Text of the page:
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There are three types of arthritis that commonly affect the body: Osteoarthritis (OA), Rheumatoid Arthritis (RA) and Gout.
OA is also known as wear and tear. This is simply because it occurs when the cartilage that lies between the bones and joints starts to wear away through daily usage. In some people the cartilage rebuilds itself and they have no symptoms. However, in most people when the cartilage deteriorates, the bone underneath can thicken, causing pain, stiffness and swelling. The joints most affected are the knees, hips, hands and big toes.
OA is uncommon before the age of 40 and is more common in women than men. Though the exact cause of OA is unknown, it is probably due to the fact that as we age, we tend to put on weight and thereby put more pressure on our joints, so our muscles become weaker and our body loses its ability to heal itself. When OA occurs in younger people, it is usually because the joint cartilage has been damaged through injury (such as a sprain or fracture), a bacterial or viral infection or even through overuse of a particular joint as is common in farmers (hips), plumbers (knees) and footballers (knees and ankles). Arthritis Research UK estimates that 8 million people in the UK are affected by OA but only 1 million seek treatment.
RA is a chronic inflammatory condition that affects the synovial membranes within the joints. The synovial joint lubricates the joints and because of this we have thousands of them all over our body. Therefore, any joint can be affected but RA particularly affects the hands, feet, wrists, ankles, knees, and tends to occur symmetrically. RA tends to affect the smaller joints such as the fingers and toes first, so feet are often one of the first places to be affected. Symptoms usually strike the toes first and may then affect the back of the feet and the ankles. The joints may enlarge and even freeze in one position so they can’t extend fully.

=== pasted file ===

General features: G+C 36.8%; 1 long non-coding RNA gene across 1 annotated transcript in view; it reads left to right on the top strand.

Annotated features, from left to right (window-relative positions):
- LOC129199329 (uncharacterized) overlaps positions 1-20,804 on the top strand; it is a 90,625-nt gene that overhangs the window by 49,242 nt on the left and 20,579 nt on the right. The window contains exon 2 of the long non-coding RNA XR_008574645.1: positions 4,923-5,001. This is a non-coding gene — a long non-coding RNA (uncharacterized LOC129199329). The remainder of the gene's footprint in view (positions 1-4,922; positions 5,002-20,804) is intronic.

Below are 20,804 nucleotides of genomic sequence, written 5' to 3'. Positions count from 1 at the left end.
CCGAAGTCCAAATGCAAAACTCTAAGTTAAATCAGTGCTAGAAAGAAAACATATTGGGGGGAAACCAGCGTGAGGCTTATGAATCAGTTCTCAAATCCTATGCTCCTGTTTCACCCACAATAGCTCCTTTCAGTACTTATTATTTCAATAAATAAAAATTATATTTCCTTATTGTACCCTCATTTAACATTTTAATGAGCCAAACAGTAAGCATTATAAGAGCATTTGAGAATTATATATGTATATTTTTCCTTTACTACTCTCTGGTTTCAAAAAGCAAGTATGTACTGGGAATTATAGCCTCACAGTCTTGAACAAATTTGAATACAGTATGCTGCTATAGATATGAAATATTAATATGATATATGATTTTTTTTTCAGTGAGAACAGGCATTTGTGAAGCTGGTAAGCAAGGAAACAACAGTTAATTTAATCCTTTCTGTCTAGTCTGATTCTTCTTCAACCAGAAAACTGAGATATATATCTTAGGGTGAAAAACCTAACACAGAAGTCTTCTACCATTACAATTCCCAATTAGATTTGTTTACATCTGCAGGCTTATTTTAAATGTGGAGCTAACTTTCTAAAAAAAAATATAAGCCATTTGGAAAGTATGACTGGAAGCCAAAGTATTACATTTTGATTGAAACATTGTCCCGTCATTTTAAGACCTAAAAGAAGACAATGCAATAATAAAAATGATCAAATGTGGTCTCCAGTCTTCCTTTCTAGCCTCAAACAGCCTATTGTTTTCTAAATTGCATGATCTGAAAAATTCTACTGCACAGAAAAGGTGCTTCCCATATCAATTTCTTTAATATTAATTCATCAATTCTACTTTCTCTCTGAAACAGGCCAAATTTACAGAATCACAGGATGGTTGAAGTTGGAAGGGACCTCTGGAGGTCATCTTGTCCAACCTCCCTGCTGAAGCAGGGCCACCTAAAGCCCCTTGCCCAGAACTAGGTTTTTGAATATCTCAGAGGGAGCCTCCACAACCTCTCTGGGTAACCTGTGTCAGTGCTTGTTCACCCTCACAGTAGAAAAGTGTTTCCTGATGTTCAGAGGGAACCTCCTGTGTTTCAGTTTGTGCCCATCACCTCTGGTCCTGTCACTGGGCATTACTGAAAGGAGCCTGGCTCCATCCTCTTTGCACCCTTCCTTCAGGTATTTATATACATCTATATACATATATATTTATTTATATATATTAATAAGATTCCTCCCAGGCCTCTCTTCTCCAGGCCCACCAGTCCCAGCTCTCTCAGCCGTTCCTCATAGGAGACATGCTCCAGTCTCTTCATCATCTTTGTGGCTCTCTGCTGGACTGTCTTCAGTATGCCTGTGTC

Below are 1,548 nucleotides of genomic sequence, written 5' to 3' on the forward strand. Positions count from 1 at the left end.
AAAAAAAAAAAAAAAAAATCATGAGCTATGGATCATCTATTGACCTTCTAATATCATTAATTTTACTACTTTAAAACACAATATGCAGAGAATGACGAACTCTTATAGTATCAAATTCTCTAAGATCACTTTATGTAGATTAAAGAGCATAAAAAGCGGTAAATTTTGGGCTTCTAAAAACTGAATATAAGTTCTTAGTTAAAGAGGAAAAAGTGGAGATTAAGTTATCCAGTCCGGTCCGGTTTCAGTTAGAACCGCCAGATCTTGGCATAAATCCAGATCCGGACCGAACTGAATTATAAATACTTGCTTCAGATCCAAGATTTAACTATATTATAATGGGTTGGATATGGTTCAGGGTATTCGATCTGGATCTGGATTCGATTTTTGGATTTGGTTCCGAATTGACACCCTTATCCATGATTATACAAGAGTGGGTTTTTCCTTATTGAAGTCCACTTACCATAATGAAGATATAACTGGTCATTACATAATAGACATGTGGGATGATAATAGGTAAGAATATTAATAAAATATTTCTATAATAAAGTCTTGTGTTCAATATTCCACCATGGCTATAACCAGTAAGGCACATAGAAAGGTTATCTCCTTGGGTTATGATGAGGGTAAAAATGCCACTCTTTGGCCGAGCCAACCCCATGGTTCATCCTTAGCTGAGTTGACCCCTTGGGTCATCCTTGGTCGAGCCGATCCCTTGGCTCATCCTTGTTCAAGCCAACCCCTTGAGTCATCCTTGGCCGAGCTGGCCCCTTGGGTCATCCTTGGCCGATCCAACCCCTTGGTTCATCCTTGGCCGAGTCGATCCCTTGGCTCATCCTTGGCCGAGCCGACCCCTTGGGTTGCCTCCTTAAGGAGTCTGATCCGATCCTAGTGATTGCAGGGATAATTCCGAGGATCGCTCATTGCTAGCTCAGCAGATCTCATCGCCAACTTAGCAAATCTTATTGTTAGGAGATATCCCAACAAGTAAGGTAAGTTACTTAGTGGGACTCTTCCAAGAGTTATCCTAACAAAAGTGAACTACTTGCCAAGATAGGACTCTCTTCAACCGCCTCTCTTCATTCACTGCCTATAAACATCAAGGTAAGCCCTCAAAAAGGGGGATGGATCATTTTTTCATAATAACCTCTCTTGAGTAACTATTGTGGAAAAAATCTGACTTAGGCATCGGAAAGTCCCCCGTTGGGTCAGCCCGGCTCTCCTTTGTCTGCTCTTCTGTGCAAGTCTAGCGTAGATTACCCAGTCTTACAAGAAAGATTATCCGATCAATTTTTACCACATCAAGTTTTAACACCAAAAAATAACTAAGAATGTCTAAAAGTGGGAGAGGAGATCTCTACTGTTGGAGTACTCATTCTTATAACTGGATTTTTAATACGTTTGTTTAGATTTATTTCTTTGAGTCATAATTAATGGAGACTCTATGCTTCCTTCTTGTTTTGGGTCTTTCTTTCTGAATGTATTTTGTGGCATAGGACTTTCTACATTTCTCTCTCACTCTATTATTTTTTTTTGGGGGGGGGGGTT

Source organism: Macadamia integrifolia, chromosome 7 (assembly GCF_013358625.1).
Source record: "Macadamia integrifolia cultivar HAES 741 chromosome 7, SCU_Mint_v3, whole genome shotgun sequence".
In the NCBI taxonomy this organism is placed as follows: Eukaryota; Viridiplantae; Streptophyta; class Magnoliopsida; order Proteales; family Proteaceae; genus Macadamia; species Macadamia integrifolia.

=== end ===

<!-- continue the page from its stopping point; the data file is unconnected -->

Unfortunately, RA is the more aggressive type of arthritis, as the immune system is essentially attacking the joints for no reason. RA often results in more severe deformity of both the hands and feet. However, the lungs, heart and liver can also be affected.
Due to the feet being a complex part of your body, they can not be, and should not be, looked at in isolation. Your feet are placed at the bottom of the skeleton tree. Therefore, any problems within the the lower back, thigh muscles, knee joints, and lower limbs will contribute to your foot pain. Due to this, a condition cannot be solved simply by consultation, and a thorough hands-on assessment is required.
By carrying out a Biomechanical Gait Analysis Assessment, the Podiatrist will consider your foot condition, but also take into account symptoms being experienced further up the skeleton. The assessment will provide an accurate diagnosis, allowing the Podiatrist to prepare a suitable treatment plan, which may include recommended stretches, custom made orthotics, and footwear advice.
10 Station Road
Tel: 020 3327 0194
Booking Line Open:
Monday to Saturday - 9am to 6pm
Monday, Wednesday, Thursday, Friday & Saturday
Bank holidays and Easter weekend.
Times may vary during school holiday's.
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